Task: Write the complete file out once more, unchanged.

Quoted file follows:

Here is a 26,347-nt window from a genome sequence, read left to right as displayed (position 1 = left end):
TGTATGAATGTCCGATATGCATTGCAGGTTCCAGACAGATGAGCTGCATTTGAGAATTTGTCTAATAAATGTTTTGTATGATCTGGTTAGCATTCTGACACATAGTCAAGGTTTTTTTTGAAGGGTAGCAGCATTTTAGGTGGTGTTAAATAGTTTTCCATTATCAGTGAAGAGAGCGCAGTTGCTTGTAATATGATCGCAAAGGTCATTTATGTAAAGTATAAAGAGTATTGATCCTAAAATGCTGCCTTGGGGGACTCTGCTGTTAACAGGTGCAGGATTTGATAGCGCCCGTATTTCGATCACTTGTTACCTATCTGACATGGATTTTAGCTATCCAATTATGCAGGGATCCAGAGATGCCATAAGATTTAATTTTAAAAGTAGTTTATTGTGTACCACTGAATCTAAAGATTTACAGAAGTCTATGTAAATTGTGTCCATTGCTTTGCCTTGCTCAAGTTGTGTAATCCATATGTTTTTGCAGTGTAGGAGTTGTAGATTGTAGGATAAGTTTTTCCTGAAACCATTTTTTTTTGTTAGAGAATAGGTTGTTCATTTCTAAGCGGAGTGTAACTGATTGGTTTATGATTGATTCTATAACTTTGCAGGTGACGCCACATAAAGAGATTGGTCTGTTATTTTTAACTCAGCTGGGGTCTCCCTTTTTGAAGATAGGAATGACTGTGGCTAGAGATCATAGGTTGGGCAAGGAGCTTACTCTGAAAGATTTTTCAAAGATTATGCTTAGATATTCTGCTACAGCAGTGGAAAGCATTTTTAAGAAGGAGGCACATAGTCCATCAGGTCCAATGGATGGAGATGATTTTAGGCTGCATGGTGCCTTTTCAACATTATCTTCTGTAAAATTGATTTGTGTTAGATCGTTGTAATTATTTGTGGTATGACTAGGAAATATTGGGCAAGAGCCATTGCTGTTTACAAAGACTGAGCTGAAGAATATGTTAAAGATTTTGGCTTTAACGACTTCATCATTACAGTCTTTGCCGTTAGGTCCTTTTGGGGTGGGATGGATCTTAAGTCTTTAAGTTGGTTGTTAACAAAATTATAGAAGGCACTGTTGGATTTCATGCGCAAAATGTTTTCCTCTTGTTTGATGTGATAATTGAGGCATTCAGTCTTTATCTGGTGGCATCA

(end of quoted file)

Here is a 26,347-nt window from a genome sequence, read left to right as displayed (position 1 = left end):
TGTATGAATGTCCGATATGCATTGCAGGTTCCAGACAGATGAGCTGCATTTGAGAATTTGTCTAATAAATGTTTTGTATGATCTGGTTAGCATTCTGACACATAGTCAAGGTTTTTTTTGAAGGGTAGCAGCATTTTAGGTGGTGTTAAATAGTTTTCCATTATCAGTGAAGAGAGCGCAGTTGCTTGTAATATGATCGCAAAGGTCATTTATGTAAAGTATAAAGAGTATTGATCCTAAAATGCTGCCTTGGGGGACTCTGCTGTTAACAGGTGCAGGATTTGATAGCGCCCGTATTTCGATCACTTGTTACCTATCTGACATGGATTTTAGCTATCCAATTATGCAGGGATCCAGAGATGCCATAAGATTTAATTTTAAAAGTAGTTTATTGTGTACCACTGAATCTAAAGATTTACAGAAGTCTATGTAAATTGTGTCCATTGCTTTGCCTTGCTCAAGTTGTGTAATCCATATGTTTTTGCAGTGTAGGAGTTGTAGATTGTAGGATAAGTTTTTCCTGAAACCATTTTTTTTTGTTAGAGAATAGGTTGTTCATTTCTAAGCGGAGTGTAACTGATTGGTTTATGATTGATTCTATAACTTTGCAGGTGACGCCACATAAAGAGATTGGTCTGTTATTTTTAACTCAGCTGGGGTCTCCCTTTTTGAAGATAGGAATGACTGTGGCTAGAGATCATAGGTTGGGCAAGGAGCTTACTCTGAAAGATTTTTCAAAGATTATGCTTAGATATTCTGCTACAGCAGTGGAAAGCATTTTTAAGAAGGAGGCACATAGTCCATCAGGTCCAATGGATGGAGATGATTTTAGGCTGCATGGTGCCTTTTCAACATTATCTTCTGTAAAATTGATTTGTGTTAGATCGTTGTAATTATTTGTGGTATGACTAGGAAATATTGGGCAAGAGCCATTGCTGTTTACAAAGACTGAGCTGAAGAATATGTTAAAGATTTTGGCTTTAACGACTTCATCATTACAGTCTTTGCCGTTAGGTCCTTTTGGGGTGGGATGGATCTTAAGTCTTTAAGTTGGTTGTTAACAAAATTATAGAAGGCACTGTTGGATTTCATGCGCAAAATGTTTTCCTCTTGTTTGATGTGATAATTGAGGCATTCAGTCTTTATCTGGTGGCATCA